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Re: the "Malabar" mixer test for large foilkites in light wi

Postby foilholio » Sat Jan 30, 2016 2:11 am

Very limited test of 10. Works as it should. The effect seems greater than 421 maybe more 841. I don't think more pulleys will be needed. The reduced tension on b is really quite noticeable. Seems to highlight flaws in existing bridle design with some parts becoming very slack. Otherwise the profile looks good with this mixer. Will need to test more with it.

One thing I have to do is install a line to restrain B depowered. The kite I am using needs AB to depower with enough stability. I see the potential to actually restrain B and C depowered with this style of mixer,on such kites, and not need a line to do it. There may be a possible reduction in C pulley line available as such. Only reason stopping it would be being able to still relaunch.

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Re: the "Malabar" mixer test for large foilkites in light wind

Postby foilholio » Thu Mar 17, 2016 7:08 am

I tested 9 and 10 more trying to see if I could get them to hold BC depowered in such a way as the kite would be stable. Unfortunately it seems impossible. It seems with some tension alone on AB foils can depower but hold good stability, but as soon as C is introduced it all goes out the window. I think for kites that depower solely on A this could still work. I still need to test a line restraining B depowered.

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Re: the "Malabar" mixer test for large foilkites in light wind

Postby Regis-de-giens » Thu Feb 13, 2020 11:37 pm

Following the interesting "tech talk" on genesis mod, I would like to update this post with on idea to improve the relaunch of the Malabar (not tested but theoretically working).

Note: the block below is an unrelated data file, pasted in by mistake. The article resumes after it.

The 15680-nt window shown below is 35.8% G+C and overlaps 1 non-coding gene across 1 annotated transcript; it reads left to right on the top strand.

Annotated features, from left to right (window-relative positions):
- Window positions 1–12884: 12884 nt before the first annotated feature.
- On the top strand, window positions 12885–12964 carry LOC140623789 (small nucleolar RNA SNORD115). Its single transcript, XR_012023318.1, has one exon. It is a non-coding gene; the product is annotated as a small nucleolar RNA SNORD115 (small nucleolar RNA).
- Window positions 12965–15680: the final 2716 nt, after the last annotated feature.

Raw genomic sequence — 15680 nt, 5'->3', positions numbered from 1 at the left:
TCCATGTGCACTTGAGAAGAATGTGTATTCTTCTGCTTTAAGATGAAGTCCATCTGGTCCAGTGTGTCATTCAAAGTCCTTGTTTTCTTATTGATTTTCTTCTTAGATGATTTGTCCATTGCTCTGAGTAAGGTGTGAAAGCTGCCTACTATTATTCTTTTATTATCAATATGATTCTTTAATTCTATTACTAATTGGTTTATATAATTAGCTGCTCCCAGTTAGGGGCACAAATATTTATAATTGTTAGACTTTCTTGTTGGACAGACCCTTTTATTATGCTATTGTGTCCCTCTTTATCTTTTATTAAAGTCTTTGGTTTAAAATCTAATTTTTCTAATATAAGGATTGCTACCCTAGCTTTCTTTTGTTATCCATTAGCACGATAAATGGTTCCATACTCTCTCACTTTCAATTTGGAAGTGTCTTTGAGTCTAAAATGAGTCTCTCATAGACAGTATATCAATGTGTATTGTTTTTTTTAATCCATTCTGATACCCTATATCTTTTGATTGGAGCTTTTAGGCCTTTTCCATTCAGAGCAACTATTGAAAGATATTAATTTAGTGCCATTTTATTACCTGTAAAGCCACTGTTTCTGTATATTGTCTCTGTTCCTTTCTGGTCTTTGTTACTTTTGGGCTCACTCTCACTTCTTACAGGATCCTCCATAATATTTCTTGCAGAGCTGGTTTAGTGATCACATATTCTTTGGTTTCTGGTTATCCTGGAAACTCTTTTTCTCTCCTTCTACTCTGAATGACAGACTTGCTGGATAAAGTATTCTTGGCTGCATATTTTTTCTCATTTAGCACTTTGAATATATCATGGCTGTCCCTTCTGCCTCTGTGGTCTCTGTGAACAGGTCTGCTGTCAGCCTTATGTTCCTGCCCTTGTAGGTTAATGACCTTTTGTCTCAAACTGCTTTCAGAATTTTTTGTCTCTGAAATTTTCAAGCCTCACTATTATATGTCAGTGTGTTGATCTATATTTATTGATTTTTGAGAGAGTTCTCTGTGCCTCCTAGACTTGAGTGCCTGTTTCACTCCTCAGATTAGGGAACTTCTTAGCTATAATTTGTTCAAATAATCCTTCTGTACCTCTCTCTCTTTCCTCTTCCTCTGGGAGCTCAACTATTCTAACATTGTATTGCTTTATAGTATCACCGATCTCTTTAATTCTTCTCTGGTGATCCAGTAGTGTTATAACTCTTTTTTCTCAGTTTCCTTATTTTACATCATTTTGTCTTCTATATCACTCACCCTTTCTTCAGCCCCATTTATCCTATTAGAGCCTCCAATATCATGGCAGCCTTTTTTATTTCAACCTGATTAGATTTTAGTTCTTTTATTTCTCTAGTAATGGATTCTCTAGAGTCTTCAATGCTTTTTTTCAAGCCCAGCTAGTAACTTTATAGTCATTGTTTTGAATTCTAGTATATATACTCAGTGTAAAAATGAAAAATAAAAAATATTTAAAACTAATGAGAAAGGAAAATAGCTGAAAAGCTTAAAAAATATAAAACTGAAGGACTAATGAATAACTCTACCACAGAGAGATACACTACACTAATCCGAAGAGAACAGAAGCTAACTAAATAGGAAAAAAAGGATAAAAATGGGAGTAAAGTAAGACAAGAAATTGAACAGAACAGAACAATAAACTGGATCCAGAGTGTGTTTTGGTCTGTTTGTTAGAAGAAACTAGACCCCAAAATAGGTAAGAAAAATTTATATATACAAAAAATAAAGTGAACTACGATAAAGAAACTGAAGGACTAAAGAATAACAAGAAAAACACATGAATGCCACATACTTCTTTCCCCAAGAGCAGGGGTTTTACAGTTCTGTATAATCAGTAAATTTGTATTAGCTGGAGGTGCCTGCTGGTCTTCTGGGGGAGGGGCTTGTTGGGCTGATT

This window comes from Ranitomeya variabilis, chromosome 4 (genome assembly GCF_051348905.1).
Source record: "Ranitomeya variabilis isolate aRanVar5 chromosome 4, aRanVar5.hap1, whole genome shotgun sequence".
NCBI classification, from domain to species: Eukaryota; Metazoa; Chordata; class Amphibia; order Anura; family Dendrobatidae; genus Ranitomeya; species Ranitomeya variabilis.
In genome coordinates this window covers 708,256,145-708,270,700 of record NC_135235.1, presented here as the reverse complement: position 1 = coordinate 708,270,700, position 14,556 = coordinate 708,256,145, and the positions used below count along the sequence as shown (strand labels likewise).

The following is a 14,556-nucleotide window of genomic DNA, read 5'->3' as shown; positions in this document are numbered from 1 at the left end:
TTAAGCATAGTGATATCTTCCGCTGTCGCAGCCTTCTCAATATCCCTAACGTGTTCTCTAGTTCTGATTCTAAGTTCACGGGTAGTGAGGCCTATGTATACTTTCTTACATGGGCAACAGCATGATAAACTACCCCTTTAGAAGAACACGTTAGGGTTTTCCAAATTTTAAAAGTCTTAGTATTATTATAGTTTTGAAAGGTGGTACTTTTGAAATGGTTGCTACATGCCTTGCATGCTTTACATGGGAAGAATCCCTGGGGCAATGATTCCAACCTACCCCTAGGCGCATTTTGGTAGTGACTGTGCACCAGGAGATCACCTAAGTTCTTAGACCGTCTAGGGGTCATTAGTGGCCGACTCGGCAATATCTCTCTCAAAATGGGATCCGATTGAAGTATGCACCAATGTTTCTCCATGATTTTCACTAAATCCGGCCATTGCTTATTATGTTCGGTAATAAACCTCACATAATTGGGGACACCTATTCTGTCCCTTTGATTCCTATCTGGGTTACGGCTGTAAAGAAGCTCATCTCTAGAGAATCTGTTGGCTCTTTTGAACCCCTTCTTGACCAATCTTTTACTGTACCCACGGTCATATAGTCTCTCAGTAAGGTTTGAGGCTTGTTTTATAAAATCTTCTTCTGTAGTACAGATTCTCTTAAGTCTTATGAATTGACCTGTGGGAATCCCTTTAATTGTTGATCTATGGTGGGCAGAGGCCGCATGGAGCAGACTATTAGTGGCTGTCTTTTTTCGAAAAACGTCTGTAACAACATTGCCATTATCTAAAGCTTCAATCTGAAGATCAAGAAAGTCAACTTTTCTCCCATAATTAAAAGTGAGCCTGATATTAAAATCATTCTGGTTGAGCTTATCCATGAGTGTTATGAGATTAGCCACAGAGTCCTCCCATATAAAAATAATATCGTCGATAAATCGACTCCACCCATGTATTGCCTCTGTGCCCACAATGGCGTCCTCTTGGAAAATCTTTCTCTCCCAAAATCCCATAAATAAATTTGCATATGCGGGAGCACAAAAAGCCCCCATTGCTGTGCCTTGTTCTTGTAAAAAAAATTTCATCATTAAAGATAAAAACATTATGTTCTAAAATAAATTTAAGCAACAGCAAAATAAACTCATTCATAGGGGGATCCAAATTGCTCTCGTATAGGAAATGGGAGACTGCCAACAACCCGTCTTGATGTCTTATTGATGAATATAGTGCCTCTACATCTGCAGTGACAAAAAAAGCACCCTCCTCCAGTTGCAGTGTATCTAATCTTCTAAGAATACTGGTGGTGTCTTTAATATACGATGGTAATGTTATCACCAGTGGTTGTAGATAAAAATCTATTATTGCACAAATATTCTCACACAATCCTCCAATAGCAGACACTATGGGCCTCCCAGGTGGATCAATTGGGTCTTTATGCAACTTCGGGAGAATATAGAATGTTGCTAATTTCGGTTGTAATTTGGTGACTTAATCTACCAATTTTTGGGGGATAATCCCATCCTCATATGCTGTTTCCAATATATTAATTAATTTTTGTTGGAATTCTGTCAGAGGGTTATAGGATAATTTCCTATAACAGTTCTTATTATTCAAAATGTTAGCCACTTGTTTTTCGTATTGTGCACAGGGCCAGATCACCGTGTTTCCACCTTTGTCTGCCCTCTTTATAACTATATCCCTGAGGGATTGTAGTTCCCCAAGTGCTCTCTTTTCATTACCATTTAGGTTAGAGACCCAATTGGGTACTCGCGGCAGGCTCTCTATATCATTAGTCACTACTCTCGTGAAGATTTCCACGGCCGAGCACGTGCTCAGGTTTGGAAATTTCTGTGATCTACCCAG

For memory, here is the malabar :
Image

I suggest to add one line between the rear line connection and the Z (noted F here). This should help the relaunch if not solving it...

To keep a full malabar effect (i.e. turbo bar effect but on a standard bar plus agility / reactivity / depower improvement) you need to adjust this line length to "just tensioned when kite fully depowered"

Regis-de-giens
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Re: the "Malabar" mixer test for large foilkites in light wind

Postby Regis-de-giens » Thu Feb 13, 2020 11:42 pm

Ps : or even easier, you can add a stopper (eight knot or ball or pearl or small ring whatever) on the Z pulley line (blue), between the pulley and its connection to A to limit the line stroke. To be located in contact of the pulley (red) when fully depowered or just a bit further to keep possibility to pull the front line of the bar in big lulls.

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Re: the "Malabar" mixer test for large foilkites in light wind

Postby foilholio » Fri Feb 14, 2020 3:20 pm

Regis restricting Z depowering with a line or stopper is not going to help relaunch at all. You need the tension more on Z when powering not depower for relaunch.